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Microsoft Starts Selling Computers Online

In what comes across as a major surprise for industry watchers, software giant computer giant Microsoft has started to sell personal computers through its revamped online store.

The move (opens in new tab) by Microsoft to start selling personal computers and even third party software though its online store is seen by many as an effort to replicate the success that Apple has achieved though its extensive network of retail stores.

Previously only, Microsoft’s own products were available through its online store while now it offers an extensive list of products that range from systems from vendors like Lenovo and software from Adobe and Norton.

The store has been massively rejigged and there's even a new logo that has been added. However, only the US version of the site carry the third party hardware. The Microsoft Store UK and other non US ones still are Microsoft Only.

It also has an accessories section that features a lot of keyboards, web cams along with several varieties of flash drives and blank DVDs from different vendors.

The revamped online store also presents a list of 10 laptop models, including models that are below $750 while it also offers several Netbooks and very competitive prices.

Microsoft's decision to sell computers through its online store comes hot on the heels of its launch of Windows 7 and it shows Microsoft’s intention to aggressively target rival companies like Apple and push it new operating system.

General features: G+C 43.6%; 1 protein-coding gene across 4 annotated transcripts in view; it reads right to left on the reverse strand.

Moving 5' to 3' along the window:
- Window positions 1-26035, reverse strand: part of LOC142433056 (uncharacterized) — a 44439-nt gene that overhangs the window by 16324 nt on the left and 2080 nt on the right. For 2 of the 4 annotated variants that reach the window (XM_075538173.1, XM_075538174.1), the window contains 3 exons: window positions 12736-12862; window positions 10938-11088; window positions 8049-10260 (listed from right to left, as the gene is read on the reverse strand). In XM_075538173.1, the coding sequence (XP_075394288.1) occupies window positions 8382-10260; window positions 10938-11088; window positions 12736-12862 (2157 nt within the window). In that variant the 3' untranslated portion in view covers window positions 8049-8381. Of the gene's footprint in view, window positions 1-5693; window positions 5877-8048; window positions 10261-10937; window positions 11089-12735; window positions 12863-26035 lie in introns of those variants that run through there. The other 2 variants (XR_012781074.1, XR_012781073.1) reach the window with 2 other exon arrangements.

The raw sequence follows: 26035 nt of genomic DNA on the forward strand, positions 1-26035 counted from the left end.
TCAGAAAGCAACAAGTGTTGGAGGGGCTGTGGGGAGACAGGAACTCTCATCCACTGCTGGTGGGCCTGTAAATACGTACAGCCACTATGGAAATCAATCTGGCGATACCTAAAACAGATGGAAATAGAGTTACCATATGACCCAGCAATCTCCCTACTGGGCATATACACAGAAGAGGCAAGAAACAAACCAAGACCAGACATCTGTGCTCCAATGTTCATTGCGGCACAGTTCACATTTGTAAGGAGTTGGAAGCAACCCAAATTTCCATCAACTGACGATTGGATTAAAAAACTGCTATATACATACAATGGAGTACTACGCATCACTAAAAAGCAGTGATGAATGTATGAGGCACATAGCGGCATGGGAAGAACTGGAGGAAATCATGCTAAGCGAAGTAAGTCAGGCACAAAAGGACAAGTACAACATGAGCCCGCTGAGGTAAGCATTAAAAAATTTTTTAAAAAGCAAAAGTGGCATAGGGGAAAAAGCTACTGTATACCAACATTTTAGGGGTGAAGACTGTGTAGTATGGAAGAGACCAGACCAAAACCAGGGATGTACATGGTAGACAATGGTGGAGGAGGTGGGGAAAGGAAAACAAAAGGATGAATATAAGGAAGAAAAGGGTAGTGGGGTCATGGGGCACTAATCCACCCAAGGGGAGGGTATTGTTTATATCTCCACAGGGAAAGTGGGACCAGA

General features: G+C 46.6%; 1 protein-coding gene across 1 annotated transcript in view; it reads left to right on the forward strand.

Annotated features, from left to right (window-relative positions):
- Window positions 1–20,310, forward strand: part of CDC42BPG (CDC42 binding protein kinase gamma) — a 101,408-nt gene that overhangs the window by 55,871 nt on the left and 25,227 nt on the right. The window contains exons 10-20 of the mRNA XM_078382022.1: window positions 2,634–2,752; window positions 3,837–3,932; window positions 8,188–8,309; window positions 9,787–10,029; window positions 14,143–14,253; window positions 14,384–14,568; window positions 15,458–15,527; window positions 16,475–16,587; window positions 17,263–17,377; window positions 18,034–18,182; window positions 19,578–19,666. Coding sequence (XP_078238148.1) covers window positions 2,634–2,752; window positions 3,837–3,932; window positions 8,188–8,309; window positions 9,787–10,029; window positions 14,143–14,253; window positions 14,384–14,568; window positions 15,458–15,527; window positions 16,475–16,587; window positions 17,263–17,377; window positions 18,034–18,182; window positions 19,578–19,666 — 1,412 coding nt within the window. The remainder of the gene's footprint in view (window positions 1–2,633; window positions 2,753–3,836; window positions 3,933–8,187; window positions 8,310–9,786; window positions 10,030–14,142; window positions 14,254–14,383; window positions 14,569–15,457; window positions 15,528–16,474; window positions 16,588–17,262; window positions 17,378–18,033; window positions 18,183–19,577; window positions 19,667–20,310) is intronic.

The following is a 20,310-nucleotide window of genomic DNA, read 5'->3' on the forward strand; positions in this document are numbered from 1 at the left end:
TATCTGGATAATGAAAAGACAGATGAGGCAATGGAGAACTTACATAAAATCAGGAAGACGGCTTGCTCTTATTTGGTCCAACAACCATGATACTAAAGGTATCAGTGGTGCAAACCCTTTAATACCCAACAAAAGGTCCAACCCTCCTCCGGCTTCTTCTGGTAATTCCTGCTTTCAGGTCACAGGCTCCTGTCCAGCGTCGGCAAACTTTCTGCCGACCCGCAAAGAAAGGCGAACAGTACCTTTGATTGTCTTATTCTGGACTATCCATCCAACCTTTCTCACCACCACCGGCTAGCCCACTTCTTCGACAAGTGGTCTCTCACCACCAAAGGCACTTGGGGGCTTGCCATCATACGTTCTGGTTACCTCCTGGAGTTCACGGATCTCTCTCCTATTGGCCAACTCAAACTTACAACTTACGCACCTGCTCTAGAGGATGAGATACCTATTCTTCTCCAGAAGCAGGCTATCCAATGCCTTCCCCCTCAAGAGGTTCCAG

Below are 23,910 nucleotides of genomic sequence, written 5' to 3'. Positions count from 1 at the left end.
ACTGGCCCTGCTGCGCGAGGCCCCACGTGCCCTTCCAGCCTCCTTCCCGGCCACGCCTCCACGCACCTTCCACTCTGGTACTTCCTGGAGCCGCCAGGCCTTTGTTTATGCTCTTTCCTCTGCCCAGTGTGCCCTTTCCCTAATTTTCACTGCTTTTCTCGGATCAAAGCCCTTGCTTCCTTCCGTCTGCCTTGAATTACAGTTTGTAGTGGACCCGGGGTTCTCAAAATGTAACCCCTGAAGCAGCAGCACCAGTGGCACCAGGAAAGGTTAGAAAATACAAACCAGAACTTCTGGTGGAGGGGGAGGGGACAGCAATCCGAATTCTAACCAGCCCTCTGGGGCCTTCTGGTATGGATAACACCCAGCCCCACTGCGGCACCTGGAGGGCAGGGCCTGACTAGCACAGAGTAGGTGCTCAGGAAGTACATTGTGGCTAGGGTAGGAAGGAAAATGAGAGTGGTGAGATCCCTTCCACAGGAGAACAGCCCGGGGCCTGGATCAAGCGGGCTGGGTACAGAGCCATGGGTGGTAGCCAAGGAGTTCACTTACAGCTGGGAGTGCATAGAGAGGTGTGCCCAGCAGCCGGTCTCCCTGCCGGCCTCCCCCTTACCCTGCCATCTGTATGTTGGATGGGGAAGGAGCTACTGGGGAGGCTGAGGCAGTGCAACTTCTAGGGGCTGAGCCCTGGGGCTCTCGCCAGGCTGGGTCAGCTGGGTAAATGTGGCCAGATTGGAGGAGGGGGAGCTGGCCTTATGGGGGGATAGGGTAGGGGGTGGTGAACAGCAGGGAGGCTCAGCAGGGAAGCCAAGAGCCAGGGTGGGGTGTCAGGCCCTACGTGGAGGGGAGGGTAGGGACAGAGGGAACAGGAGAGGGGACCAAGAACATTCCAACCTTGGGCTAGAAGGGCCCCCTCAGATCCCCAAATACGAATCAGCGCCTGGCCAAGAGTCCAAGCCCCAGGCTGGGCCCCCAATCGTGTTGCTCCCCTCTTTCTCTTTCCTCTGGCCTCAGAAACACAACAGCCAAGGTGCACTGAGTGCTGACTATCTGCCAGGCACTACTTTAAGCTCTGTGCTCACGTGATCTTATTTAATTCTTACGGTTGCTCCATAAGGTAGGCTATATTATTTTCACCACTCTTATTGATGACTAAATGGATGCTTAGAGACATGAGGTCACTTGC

Our Comments

That was a surprising mood indeed and we don't know if the software giant will be planning to expand this massively to become a real rival to some of its partners (Best buy, PC World, Walmart). This is highly unlikely though as it could damage long lasting relationships. Now, if Microsoft ever wanted to launch its own Microsoft-branded PC.

Related Links

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Microsoft Starts Selling PC’s Online (opens in new tab)

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Désiré has been musing and writing about technology during a career spanning four decades. He dabbled in website building and web hosting when DHTML and frames were en vogue and started writing about the impact of technology on society just before the start of the Y2K hysteria at the turn of the last millennium. Following an eight-year stint at where he discovered the joys of global tech-fests, Désiré now heads up TechRadar Pro. Previously he was a freelance technology journalist at Incisive Media, Breakthrough Publishing and Vnunet, and Business Magazine. He also launched and hosted the first Tech Radio Show on Radio Plus.